Rego Park Nursing Home received 22 citations for violations of public health laws between 2015 and 2019, according to New York State Department of Health records accessed on December 12, 2019. The Flushing nursing home’s citations resulted from a total of five inspections by state authorities. The deficiencies they describe include the following:
1. The nursing home did not ensure residents were free from abuse. Section 483.12 of the Federal Code stipulates that nursing home residents have a right to freedom from abuse and neglect. An August 2019 citation found that Rego Park Nursing Home failed to protect a resident from abuse. The citation specifically found that a Certified Nursing Assistant was captured on video camera footage kicking a resident twice in the facility’s dining room, “once on the left leg and once on the left leg.” The resident was subsequently seen bleeding and transported to the local hospital, where the resident received “11 sutures on the left leg and 10 sutures on the right leg.” Following the incident, the Assistant was terminated from the facility, and arrested by local police.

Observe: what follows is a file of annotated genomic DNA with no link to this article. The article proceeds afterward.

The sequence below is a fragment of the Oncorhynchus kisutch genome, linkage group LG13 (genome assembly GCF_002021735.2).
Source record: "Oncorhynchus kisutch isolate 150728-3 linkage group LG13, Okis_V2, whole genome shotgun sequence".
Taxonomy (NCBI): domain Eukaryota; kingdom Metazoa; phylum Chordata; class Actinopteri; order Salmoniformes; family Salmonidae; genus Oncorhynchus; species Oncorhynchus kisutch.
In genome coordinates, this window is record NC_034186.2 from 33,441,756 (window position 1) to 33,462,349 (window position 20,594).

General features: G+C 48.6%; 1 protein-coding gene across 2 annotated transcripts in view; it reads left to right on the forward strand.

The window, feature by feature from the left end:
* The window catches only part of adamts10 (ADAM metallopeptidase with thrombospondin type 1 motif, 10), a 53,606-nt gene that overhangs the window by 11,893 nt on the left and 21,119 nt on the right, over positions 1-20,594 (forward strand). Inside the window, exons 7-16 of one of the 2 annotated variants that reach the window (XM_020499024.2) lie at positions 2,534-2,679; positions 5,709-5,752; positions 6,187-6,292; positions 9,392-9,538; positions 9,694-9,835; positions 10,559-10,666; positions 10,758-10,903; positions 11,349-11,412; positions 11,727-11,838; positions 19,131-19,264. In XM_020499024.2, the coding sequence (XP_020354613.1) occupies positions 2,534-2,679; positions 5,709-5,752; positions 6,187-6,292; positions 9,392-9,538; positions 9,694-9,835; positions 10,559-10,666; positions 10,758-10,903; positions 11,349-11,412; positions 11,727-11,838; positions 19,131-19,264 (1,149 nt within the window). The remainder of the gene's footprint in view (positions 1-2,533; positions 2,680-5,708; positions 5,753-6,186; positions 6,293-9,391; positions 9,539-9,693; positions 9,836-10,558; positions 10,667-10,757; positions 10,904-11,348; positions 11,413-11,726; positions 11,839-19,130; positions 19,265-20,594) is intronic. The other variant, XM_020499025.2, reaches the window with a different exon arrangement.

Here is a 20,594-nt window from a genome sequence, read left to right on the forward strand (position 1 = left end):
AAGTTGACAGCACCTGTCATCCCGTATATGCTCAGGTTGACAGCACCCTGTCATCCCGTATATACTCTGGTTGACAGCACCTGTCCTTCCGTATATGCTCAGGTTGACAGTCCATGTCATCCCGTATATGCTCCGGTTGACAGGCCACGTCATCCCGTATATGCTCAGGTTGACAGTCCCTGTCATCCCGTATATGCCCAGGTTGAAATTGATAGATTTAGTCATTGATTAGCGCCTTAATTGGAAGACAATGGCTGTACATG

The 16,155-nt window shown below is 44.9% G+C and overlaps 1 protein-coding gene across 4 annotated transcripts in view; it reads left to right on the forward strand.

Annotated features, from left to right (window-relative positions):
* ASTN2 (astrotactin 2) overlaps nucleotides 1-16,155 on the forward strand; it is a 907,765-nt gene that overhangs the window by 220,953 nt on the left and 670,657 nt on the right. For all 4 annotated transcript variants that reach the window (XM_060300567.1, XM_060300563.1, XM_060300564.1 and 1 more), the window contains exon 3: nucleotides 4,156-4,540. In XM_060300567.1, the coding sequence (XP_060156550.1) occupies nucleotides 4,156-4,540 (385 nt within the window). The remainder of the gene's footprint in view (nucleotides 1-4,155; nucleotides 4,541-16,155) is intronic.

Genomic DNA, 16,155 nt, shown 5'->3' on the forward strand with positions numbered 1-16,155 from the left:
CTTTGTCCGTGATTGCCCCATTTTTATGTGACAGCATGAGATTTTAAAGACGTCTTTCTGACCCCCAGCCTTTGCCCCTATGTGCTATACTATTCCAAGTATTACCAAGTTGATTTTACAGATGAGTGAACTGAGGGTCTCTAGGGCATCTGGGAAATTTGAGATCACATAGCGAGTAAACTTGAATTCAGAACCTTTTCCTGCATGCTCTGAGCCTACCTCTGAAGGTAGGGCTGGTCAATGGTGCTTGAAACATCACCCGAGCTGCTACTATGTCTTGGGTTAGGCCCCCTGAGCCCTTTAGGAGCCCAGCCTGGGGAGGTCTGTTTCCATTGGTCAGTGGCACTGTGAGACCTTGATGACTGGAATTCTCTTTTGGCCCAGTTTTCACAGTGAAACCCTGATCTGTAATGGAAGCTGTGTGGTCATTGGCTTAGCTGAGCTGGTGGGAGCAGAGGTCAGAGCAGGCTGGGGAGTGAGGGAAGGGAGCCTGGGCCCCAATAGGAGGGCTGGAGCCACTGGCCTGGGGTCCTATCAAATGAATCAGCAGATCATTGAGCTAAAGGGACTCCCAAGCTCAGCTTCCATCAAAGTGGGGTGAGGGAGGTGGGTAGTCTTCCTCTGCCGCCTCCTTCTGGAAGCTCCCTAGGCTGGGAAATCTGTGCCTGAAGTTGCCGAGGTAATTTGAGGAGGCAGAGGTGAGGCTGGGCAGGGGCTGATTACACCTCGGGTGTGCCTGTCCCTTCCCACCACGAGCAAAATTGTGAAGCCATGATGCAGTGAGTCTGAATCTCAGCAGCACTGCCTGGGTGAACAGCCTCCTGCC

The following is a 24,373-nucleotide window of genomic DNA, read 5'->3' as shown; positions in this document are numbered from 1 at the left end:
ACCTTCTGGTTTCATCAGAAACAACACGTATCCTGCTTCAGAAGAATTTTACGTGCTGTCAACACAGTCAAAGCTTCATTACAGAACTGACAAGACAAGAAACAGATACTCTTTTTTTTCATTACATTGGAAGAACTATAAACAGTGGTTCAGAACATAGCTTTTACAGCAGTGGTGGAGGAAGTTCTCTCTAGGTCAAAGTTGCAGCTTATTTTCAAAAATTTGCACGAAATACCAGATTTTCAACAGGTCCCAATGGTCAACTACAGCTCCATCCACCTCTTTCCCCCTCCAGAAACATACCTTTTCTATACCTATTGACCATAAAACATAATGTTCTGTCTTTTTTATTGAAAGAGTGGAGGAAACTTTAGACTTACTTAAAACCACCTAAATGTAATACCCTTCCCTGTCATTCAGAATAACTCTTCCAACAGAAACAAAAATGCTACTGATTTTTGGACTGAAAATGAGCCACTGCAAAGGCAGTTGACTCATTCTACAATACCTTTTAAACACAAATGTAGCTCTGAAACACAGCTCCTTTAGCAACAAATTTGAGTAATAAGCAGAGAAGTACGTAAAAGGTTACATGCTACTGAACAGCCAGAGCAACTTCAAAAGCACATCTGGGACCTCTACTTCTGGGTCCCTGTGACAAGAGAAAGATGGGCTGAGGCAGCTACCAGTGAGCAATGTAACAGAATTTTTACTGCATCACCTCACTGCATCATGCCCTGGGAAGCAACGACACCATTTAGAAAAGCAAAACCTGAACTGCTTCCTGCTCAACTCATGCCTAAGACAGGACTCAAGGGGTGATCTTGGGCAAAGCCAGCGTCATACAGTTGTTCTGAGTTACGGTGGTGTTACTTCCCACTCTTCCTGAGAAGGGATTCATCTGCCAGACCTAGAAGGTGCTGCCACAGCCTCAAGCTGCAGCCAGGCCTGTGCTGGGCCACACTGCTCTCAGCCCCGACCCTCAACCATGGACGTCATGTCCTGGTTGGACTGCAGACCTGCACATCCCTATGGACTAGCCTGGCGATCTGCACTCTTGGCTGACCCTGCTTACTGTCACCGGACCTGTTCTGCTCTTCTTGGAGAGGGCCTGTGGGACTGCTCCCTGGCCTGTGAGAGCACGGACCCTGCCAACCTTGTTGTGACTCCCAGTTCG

2. The nursing home did not take adequate steps to investigate allegations of abuse. Section 483.12 of the Federal Code requires nursing homes to respond to allegations of abuse, neglect, exploitation, or mistreatment by providing evidence that alleged violations are investigated and that the results of investigations are reported to relevant authorities. An August 2018 citation found that Rego Park Nursing Home did not provide for the thorough investigation of a resident’s injury. The citation states specifically that a resident was found “with yellow-green discoloration underneath the eyes and bridge of the nose.” An investigation of the injury, according to the citation, omitted statements or interviews from staff who had worked with the resident in the days preceding the injury. The citation states further that “The statements that were obtained did not include any information regarding the person’s interactions with the resident, and the investigation did not address that the injury was resolving at the time it was identified and reported.” The findings concluded that these deficiencies had the “potential to cause more than minimal harm.”